Rangers

Hartnett: Moore’s Return To Rangers Is The Feel-Good Story Of Summer

Through Hell And Back, Moore's Return Will Be Applauded By All Of Hockey
Dominic Moore of the New York Rangers skates during the game against the Ottawa Senators on March 30, 2006 at the Scotiabank Place in Ottawa. (Photo by Phillip MacCallum/Getty Images)

Dominic Moore of the New York Rangers skates during the game against the Ottawa Senators on March 30, 2006 at the Scotiabank Place in Ottawa. (Photo by Phillip MacCallum/Getty Images)

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‘Rangers Inside And Out’
By Sean Hartnett
» More Columns

Like falling dominoes, one big-name NHL star after another penned lucrative, long-term deals as a free-agent frenzy unfolded last Friday.

Huge, headline-grabbing storylines unfolded. Torontonians hailed David Clarkson’s arrival as the second coming of beloved gritty captain Wendel Clark. The Toronto Sun ran a front page with “Wendel Clarkson” in bold, complete with a mockup of Clarkson bearing Clark’s trademark handlebar mustache and mullet. Jilted Senators fans vented their outrage at iconic captain Daniel Alfredsson for turning his back on Ottawa for a final shot at Stanley Cup glory in the storied uniform of the Detroit Red Wings.

While Clarkson-mania quickly enveloped Toronto and feathers began to fly over Alfie divorcing the Senators after a 17-year marriage, there was another significant story that captured my full attention.

Typically, a fourth-line center signing a one-year deal isn’t the most noteworthy of transactions. That’s not the case of Dominic Moore returning to hockey after he sat out last season following the loss of his wife, Katie, to liver cancer in January.

“On behalf of my family, I’d like to express our deep appreciation for the overwhelming care and sympathy we have received since my wife’s passing on Monday,” Dominic said in a January statement. “The example Katie displayed throughout her life and in particular during her illness is a source of continued strength and inspiration for us all, as is the love and support of those around us.”

Moore hasn’t played an NHL game since April 16, 2012. It was then that he cut his playoff run with the San Jose Sharks short to attend Katie’s tests, surgery and treatments.

“While it was disappointing to not be able to compete with my Sharks teammates in the playoffs, my wife’s condition and care come first, and I want to thank the Sharks organization, my teammates and their families for the love and support that has been shown to Katie and I during this difficult time,” More expressed in a statement through the Sharks.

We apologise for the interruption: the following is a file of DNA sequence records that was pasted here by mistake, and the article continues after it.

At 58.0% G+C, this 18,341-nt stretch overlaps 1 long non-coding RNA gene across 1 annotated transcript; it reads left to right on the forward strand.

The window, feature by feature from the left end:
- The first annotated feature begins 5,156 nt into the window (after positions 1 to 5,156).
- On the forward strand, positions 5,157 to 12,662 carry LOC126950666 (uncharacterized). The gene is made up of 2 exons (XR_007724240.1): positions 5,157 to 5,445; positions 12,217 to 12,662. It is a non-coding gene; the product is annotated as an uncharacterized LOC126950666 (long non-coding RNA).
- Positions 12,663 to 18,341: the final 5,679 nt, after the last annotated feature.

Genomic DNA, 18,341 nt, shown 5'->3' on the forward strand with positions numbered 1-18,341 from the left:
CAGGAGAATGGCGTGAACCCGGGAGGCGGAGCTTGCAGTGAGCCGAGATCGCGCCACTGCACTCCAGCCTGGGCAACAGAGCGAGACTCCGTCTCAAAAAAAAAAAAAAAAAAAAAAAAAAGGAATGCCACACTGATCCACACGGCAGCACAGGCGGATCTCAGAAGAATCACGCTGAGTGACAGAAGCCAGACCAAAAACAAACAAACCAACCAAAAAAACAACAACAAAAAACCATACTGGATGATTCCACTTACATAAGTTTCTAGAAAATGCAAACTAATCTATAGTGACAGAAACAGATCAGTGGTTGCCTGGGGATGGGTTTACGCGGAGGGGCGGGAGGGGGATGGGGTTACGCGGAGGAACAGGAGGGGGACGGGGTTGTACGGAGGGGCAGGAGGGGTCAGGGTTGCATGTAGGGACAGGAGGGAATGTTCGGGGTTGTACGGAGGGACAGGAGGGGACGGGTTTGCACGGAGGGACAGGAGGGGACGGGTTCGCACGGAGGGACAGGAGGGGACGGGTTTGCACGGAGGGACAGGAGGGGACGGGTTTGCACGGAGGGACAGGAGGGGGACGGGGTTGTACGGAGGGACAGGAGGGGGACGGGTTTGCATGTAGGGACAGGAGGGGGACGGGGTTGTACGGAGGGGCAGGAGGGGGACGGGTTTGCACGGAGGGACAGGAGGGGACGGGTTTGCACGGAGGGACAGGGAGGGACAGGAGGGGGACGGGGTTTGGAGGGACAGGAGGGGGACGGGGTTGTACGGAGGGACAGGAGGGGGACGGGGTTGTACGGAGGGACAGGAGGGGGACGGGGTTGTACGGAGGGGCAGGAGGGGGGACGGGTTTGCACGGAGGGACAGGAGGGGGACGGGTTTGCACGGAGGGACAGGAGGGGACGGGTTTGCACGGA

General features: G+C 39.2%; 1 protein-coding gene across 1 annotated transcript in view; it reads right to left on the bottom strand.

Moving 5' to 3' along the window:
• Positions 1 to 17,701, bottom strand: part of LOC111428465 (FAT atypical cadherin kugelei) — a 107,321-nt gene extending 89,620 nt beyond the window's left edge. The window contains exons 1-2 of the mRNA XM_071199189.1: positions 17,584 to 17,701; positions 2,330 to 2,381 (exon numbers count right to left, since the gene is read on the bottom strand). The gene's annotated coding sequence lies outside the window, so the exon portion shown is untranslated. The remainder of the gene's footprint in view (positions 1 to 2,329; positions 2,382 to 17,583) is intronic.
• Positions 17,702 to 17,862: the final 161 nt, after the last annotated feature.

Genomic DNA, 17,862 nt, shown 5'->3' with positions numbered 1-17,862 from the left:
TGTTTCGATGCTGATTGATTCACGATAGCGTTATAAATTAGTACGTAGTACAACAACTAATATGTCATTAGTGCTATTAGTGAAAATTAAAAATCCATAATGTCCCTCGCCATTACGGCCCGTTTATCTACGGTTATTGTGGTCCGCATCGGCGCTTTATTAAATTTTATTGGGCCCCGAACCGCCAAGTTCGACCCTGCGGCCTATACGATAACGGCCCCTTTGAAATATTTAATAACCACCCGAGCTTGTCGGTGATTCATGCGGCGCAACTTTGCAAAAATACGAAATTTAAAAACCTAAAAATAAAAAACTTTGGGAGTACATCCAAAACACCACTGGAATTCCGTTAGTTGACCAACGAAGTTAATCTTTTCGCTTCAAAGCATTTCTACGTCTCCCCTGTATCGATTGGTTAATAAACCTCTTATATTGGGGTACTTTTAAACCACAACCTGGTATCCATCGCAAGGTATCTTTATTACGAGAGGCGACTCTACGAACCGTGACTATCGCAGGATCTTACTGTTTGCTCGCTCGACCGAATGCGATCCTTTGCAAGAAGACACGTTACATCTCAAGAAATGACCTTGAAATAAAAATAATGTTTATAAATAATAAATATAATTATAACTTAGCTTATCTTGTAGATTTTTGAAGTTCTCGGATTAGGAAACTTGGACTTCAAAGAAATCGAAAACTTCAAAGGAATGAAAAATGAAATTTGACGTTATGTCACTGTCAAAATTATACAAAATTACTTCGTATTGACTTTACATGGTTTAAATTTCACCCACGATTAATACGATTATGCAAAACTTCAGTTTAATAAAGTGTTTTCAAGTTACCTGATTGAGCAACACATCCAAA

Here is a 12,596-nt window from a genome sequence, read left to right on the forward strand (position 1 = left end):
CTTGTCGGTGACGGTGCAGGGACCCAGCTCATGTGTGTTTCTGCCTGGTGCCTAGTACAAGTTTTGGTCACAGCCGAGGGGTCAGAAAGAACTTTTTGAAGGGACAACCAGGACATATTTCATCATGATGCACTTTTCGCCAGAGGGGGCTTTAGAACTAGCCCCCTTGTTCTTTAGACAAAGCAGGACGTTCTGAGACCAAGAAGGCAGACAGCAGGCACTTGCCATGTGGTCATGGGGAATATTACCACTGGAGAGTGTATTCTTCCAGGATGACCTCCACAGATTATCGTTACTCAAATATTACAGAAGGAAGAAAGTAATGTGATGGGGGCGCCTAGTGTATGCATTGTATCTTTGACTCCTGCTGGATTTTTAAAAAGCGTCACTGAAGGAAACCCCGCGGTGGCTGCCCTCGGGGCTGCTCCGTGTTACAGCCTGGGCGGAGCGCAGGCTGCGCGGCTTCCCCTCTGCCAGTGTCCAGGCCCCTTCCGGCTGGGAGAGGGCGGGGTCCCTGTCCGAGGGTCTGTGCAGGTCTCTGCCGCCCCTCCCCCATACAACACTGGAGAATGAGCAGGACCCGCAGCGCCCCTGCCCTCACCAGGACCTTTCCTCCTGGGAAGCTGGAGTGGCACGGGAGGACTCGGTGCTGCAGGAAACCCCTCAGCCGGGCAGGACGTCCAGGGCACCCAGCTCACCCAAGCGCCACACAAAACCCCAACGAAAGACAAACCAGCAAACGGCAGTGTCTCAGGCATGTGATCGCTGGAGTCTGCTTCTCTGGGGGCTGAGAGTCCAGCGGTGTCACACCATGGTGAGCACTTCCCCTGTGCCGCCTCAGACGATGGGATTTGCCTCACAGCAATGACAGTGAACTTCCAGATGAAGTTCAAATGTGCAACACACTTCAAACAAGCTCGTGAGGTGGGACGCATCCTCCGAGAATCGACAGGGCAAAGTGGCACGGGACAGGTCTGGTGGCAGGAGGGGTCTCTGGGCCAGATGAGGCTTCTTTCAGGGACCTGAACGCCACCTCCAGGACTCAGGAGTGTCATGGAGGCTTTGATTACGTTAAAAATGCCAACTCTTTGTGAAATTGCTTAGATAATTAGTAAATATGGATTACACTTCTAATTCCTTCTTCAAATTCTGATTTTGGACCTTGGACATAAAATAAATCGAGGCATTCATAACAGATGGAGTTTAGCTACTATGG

When Moore returns to the ice in 2013-14, the hockey universe will welcome him back with open arms and pay their respects to a full-effort player who’s been through hell and back.

Moore’s career has been filled with adversity. On March 8, 2004, brother Steve was playing for the Colorado Avalanche in a heated game against the Vancouver Canucks. In an earlier February game against the Canucks, Steve had blindsided Vancouver captain Markus Naslund with a high hit. A number of the Canucks were out for revenge, targeting Steve throughout their next meeting with the Avs.

What unfolded was one of the most disturbing and infamous moments in NHL history. After the Avalanche took an unassailable 8-2 lead, Bertuzzi began stalking Steve and attempted to goad him into a fight. Moore refused.

Against the orders of head coach Marc Crawford, Bertuzzi took the law into his own hands by cowardly rushing Moore from behind, punching him in the back of the head, driving Steve’s head face-first into the ice and piling on top of him. The images are still very difficult to watch today. Steve laid on the ice for 10 minutes as Rogers Arena — then known as General Motors Place — fell silent.

Immediately, Steve had suffered a grade three concussion, amnesia, stretching of spinal nerves, vertebrae ligament damage and facial lacerations. At the tender age of 25, Steve Moore’s hockey career was over. In the years that would follow it was determined by top neurosurgeons that Steve had suffered permanent brain injury and is plagued by constant, severe headaches.

Despite everything he’s been through, Dominic Moore’s desire to play the game of hockey hasn’t been extinguished. It’s the kind of story that will grab your heart and not let go.

FEEL-GOOD STORY OF THE SUMMER

Now at 32, Moore’s career has come full circle. Nearly 10 years have passed since Moore made his three-assist NHL debut for the Rangers on November 1, 2003.

On Friday, Moore agreed to a one-year contract to return to New York, the city where his career began as a fresh-faced 22-year-old Harvard graduate.

Former Rangers teammate Kevin Weekes took to Twitter to praise Moore’s attributes following the announcement of his deal with the Rangers.

In addition to being a player of tremendous character and mental strength, Moore is a solid two-way player who plays with a tenacious attitude and excels in penalty-kill situations.

Rangers fans who remember him will welcome him back fondly once the Blueshirts return to Madison Square Garden after beginning the 2013-14 season on an extended road stretch.

It will indeed be a sweet, emotion-filled moment when Moore returns to the Garden ice wearing a Rangers sweater. All will be new again.

Please visit the Katie Moore Foundation at http://katiemoore.org/.

Follow Sean on Twitter @HartnettHockey.

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